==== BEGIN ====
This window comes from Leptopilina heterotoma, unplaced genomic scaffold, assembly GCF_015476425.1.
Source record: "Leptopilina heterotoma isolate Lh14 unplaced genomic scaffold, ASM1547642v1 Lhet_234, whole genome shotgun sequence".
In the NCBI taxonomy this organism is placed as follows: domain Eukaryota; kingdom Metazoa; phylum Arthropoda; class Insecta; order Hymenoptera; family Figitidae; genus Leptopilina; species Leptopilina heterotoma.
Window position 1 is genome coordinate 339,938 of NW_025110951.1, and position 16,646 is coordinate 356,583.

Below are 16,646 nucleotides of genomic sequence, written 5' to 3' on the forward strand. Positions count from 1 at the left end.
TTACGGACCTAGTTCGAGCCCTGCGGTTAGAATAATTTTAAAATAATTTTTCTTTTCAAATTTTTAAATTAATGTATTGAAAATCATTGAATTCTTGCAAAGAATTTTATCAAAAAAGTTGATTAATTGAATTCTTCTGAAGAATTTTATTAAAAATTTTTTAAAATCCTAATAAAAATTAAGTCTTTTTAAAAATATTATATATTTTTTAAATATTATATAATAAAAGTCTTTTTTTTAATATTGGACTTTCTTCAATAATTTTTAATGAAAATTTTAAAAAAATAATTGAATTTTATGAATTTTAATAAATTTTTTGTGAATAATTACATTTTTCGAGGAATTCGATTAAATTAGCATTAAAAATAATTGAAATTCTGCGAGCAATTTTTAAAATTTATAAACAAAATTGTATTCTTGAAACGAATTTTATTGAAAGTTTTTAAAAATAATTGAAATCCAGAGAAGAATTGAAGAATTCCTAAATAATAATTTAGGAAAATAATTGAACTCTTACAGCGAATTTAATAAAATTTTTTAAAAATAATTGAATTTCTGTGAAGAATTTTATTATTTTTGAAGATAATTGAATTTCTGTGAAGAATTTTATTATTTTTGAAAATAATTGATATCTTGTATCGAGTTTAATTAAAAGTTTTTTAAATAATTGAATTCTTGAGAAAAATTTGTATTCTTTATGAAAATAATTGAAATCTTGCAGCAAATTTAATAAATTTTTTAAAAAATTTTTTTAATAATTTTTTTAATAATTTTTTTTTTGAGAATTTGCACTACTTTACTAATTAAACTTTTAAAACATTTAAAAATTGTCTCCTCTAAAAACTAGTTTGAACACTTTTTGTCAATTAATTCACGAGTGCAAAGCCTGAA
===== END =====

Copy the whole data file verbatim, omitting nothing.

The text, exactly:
This window comes from Leptopilina heterotoma, unplaced genomic scaffold, assembly GCF_015476425.1.
Source record: "Leptopilina heterotoma isolate Lh14 unplaced genomic scaffold, ASM1547642v1 Lhet_234, whole genome shotgun sequence".
In the NCBI taxonomy this organism is placed as follows: domain Eukaryota; kingdom Metazoa; phylum Arthropoda; class Insecta; order Hymenoptera; family Figitidae; genus Leptopilina; species Leptopilina heterotoma.
Window position 1 is genome coordinate 339,938 of NW_025110951.1, and position 16,646 is coordinate 356,583.

Below are 16,646 nucleotides of genomic sequence, written 5' to 3' on the forward strand. Positions count from 1 at the left end.
TTACGGACCTAGTTCGAGCCCTGCGGTTAGAATAATTTTAAAATAATTTTTCTTTTCAAATTTTTAAATTAATGTATTGAAAATCATTGAATTCTTGCAAAGAATTTTATCAAAAAAGTTGATTAATTGAATTCTTCTGAAGAATTTTATTAAAAATTTTTTAAAATCCTAATAAAAATTAAGTCTTTTTAAAAATATTATATATTTTTTAAATATTATATAATAAAAGTCTTTTTTTTAATATTGGACTTTCTTCAATAATTTTTAATGAAAATTTTAAAAAAATAATTGAATTTTATGAATTTTAATAAATTTTTTGTGAATAATTACATTTTTCGAGGAATTCGATTAAATTAGCATTAAAAATAATTGAAATTCTGCGAGCAATTTTTAAAATTTATAAACAAAATTGTATTCTTGAAACGAATTTTATTGAAAGTTTTTAAAAATAATTGAAATCCAGAGAAGAATTGAAGAATTCCTAAATAATAATTTAGGAAAATAATTGAACTCTTACAGCGAATTTAATAAAATTTTTTAAAAATAATTGAATTTCTGTGAAGAATTTTATTATTTTTGAAGATAATTGAATTTCTGTGAAGAATTTTATTATTTTTGAAAATAATTGATATCTTGTATCGAGTTTAATTAAAAGTTTTTTAAATAATTGAATTCTTGAGAAAAATTTGTATTCTTTATGAAAATAATTGAAATCTTGCAGCAAATTTAATAAATTTTTTAAAAAATTTTTTTAATAATTTTTTTAATAATTTTTTTTTTGAGAATTTGCACTACTTTACTAATTAAACTTTTAAAACATTTAAAAATTGTCTCCTCTAAAAACTAGTTTGAACACTTTTTGTCAATTAATTCACGAGTGCAAAGCCTGAA